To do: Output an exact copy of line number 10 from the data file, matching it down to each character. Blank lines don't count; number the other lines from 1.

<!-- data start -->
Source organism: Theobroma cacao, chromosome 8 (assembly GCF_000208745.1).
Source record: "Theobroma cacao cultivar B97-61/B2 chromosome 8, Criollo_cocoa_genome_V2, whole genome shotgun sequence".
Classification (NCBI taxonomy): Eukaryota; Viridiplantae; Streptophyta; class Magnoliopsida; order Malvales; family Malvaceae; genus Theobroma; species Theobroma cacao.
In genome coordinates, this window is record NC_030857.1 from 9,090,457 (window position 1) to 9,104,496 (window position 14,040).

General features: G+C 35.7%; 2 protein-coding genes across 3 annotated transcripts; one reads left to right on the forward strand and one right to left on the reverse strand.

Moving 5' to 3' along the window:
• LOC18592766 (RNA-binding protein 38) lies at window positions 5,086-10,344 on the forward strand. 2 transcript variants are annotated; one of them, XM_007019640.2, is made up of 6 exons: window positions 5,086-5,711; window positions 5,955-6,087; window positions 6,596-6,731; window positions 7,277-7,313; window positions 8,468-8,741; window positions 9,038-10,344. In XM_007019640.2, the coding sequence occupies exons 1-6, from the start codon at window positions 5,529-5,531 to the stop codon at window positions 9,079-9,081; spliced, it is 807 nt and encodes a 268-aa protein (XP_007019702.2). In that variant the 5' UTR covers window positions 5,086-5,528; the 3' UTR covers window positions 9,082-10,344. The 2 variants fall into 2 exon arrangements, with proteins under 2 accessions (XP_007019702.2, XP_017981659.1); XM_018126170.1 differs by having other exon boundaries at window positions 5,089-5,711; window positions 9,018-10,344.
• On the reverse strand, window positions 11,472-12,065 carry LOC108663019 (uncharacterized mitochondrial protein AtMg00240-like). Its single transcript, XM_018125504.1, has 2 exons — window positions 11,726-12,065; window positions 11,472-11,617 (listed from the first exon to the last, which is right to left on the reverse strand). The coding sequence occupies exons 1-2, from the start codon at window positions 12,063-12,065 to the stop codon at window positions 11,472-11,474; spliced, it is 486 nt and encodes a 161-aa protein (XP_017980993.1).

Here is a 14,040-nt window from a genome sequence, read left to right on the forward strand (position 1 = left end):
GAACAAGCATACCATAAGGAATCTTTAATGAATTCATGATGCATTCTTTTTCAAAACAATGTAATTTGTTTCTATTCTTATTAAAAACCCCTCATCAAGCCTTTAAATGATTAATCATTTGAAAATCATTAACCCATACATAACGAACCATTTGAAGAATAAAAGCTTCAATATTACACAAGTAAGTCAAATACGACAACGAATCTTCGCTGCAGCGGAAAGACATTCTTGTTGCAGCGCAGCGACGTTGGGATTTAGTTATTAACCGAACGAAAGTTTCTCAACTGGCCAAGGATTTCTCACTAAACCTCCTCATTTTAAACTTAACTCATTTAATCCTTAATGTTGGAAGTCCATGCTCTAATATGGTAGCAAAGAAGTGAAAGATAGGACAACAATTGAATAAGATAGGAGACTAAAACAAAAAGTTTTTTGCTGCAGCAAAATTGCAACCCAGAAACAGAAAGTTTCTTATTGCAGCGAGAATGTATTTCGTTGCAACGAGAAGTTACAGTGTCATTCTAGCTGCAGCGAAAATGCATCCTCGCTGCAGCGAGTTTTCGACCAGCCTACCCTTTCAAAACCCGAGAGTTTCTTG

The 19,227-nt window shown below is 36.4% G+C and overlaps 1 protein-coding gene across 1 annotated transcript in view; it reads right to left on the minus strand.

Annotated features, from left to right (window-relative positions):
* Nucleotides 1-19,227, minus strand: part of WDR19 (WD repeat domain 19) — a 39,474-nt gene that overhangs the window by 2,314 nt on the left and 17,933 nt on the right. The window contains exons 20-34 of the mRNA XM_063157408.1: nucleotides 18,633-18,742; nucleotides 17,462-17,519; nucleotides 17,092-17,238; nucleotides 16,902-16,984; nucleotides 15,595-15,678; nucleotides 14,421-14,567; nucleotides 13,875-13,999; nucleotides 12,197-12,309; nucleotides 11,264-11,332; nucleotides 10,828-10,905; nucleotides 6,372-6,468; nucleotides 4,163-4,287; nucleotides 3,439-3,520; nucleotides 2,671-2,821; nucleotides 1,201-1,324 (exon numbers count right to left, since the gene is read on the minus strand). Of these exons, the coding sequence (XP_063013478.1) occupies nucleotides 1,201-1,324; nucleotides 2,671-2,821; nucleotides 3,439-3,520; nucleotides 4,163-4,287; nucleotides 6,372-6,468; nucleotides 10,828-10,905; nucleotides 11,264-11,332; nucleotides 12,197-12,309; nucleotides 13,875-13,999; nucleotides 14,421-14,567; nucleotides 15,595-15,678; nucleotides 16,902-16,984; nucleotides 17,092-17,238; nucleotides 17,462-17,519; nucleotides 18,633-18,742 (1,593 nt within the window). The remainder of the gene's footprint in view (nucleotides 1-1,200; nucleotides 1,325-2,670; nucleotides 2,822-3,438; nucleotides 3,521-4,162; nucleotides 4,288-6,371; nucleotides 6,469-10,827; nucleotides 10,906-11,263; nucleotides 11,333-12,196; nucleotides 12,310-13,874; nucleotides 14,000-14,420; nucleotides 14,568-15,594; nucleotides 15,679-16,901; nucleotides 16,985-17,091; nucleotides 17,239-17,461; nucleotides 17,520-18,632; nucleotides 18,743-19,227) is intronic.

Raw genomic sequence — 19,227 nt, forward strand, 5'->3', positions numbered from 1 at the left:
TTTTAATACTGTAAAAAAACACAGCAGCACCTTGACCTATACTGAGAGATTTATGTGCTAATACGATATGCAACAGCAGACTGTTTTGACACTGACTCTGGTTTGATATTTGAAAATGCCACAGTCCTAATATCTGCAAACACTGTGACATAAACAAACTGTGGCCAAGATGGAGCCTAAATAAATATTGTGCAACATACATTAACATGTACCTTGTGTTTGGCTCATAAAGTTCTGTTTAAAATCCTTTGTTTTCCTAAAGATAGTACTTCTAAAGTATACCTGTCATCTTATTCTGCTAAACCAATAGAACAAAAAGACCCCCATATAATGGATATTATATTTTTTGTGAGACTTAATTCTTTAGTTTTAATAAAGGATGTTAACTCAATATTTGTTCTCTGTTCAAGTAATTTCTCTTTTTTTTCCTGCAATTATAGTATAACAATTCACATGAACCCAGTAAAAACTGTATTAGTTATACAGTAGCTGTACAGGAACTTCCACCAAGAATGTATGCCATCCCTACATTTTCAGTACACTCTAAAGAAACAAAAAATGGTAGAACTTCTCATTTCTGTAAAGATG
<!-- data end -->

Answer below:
GAACAAGCATACCATAAGGAATCTTTAATGAATTCATGATGCATTCTTTTTCAAAACAATGTAATTTGTTTCTATTCTTATTAAAAACCCCTCATCAAGCCTTTAAATGATTAATCATTTGAAAATCATTAACCCATACATAACGAACCATTTGAAGAATAAAAGCTTCAATATTACACAAGTAAGTCAAATACGACAACGAATCTTCGCTGCAGCGGAAAGACATTCTTGTTGCAGCGCAGCGACGTTGGGATTTAGTTATTAACCGAACGAAAGTTTCTCAACTGGCCAAGGATTTCTCACTAAACCTCCTCATTTTAAACTTAACTCATTTAATCCTTAATGTTGGAAGTCCATGCTCTAATATGGTAGCAAAGAAGTGAAAGATAGGACAACAATTGAATAAGATAGGAGACTAAAACAAAAAGTTTTTTGCTGCAGCAAAATTGCAACCCAGAAACAGAAAGTTTCTTATTGCAGCGAGAATGTATTTCGTTGCAACGAGAAGTTACAGTGTCATTCTAGCTGCAGCGAAAATGCATCCTCGCTGCAGCGAGTTTTCGACCAGCCTACCCTTTCAAAACCCGAGAGTTTCTTG